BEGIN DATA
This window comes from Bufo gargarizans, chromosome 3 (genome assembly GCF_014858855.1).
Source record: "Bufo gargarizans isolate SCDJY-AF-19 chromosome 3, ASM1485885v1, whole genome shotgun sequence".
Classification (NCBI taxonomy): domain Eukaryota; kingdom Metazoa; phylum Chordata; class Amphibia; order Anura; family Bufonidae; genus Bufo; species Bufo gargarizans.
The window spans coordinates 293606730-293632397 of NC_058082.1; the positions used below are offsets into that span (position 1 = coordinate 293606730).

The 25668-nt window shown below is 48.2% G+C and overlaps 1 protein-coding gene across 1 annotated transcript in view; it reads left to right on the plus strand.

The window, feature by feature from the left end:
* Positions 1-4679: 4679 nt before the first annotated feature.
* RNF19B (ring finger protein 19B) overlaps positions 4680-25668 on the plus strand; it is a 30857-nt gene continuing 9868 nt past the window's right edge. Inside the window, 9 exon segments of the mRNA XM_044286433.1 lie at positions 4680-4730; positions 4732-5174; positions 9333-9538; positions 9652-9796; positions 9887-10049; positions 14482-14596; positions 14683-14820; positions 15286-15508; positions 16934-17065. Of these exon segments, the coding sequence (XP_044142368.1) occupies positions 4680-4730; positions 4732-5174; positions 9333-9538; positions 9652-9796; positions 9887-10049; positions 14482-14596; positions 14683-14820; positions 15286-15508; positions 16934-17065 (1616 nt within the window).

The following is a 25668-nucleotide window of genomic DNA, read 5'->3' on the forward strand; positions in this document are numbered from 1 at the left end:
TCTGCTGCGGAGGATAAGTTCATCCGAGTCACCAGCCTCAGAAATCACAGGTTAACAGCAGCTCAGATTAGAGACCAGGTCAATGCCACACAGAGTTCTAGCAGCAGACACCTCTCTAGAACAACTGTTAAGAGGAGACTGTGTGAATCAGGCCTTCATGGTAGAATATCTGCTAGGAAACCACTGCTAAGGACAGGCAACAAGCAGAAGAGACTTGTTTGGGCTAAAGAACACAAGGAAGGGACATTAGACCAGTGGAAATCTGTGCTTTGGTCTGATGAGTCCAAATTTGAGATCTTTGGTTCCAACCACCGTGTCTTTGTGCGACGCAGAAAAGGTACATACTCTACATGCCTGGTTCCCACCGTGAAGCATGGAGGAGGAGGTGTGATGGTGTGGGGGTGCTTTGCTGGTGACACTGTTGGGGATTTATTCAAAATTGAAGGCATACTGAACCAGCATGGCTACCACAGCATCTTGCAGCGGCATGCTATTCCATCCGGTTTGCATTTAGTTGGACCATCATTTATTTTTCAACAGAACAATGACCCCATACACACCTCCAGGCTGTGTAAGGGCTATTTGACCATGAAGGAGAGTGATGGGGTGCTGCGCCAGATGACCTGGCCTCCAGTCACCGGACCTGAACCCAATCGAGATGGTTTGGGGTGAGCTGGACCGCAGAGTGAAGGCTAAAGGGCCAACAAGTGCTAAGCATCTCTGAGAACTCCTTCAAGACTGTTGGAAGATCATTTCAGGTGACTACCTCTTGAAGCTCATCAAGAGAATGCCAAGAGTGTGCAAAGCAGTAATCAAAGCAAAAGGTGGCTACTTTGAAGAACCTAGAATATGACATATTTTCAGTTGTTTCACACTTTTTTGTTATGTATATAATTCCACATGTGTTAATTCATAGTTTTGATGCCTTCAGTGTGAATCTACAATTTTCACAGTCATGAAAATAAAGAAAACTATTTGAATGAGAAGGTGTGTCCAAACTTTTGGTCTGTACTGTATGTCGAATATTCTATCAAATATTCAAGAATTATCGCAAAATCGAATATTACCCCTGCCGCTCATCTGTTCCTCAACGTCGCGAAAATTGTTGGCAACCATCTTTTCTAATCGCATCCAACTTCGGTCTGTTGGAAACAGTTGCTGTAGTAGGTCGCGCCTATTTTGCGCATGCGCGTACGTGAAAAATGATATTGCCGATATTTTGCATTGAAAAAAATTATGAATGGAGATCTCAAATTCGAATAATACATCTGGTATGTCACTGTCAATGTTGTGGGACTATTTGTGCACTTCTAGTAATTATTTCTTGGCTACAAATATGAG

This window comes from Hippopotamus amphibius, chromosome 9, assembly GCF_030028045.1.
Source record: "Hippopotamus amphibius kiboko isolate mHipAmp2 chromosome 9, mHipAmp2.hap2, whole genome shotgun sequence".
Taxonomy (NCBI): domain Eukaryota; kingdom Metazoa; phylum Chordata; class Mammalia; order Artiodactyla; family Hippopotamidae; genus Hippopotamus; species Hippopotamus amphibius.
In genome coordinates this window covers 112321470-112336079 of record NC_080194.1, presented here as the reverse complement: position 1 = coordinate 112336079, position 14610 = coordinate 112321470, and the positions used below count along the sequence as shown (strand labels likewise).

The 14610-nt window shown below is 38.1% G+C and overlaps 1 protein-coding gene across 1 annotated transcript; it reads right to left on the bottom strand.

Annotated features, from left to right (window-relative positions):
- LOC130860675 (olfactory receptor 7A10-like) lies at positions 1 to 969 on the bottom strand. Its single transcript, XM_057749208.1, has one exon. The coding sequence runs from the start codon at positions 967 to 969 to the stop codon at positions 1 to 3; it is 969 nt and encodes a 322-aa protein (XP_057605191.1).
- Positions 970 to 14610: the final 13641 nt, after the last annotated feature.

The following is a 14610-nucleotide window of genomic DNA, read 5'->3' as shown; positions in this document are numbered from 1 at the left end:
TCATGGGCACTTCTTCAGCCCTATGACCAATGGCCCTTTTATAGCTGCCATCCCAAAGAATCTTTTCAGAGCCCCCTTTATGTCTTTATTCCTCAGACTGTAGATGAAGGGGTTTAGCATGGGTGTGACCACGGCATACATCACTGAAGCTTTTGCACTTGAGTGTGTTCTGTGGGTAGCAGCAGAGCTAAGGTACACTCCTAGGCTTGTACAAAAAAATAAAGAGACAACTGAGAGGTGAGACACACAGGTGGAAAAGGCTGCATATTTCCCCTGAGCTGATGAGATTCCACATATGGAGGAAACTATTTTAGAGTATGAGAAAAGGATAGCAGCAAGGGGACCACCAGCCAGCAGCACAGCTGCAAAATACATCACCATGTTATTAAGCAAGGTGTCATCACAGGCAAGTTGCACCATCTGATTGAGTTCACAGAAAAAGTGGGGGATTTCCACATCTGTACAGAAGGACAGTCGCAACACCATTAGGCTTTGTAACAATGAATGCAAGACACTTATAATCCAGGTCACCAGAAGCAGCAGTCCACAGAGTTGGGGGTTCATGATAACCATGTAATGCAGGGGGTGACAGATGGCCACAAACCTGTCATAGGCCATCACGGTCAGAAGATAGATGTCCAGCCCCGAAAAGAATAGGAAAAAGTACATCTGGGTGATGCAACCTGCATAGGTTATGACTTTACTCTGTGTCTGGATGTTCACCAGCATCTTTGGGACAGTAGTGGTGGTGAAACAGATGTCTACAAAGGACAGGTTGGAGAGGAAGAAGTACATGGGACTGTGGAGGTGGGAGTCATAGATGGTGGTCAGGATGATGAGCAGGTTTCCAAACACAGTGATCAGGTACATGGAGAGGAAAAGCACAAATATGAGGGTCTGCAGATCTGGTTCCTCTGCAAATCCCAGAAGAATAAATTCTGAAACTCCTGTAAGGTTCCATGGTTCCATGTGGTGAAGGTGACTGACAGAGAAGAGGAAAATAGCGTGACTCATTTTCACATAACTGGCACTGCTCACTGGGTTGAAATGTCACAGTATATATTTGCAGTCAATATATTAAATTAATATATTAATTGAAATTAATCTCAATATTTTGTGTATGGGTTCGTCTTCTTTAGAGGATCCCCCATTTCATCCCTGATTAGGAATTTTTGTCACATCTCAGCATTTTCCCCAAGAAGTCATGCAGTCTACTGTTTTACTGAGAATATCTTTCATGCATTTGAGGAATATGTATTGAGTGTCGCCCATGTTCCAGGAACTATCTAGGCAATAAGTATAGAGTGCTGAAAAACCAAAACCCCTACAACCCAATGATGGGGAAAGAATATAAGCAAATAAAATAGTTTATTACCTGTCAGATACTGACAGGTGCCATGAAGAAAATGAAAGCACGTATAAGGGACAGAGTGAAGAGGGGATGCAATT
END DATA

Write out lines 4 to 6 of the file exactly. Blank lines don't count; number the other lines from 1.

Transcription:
The window spans coordinates 293606730-293632397 of NC_058082.1; the positions used below are offsets into that span (position 1 = coordinate 293606730).

The 25668-nt window shown below is 48.2% G+C and overlaps 1 protein-coding gene across 1 annotated transcript in view; it reads left to right on the plus strand.

The window, feature by feature from the left end: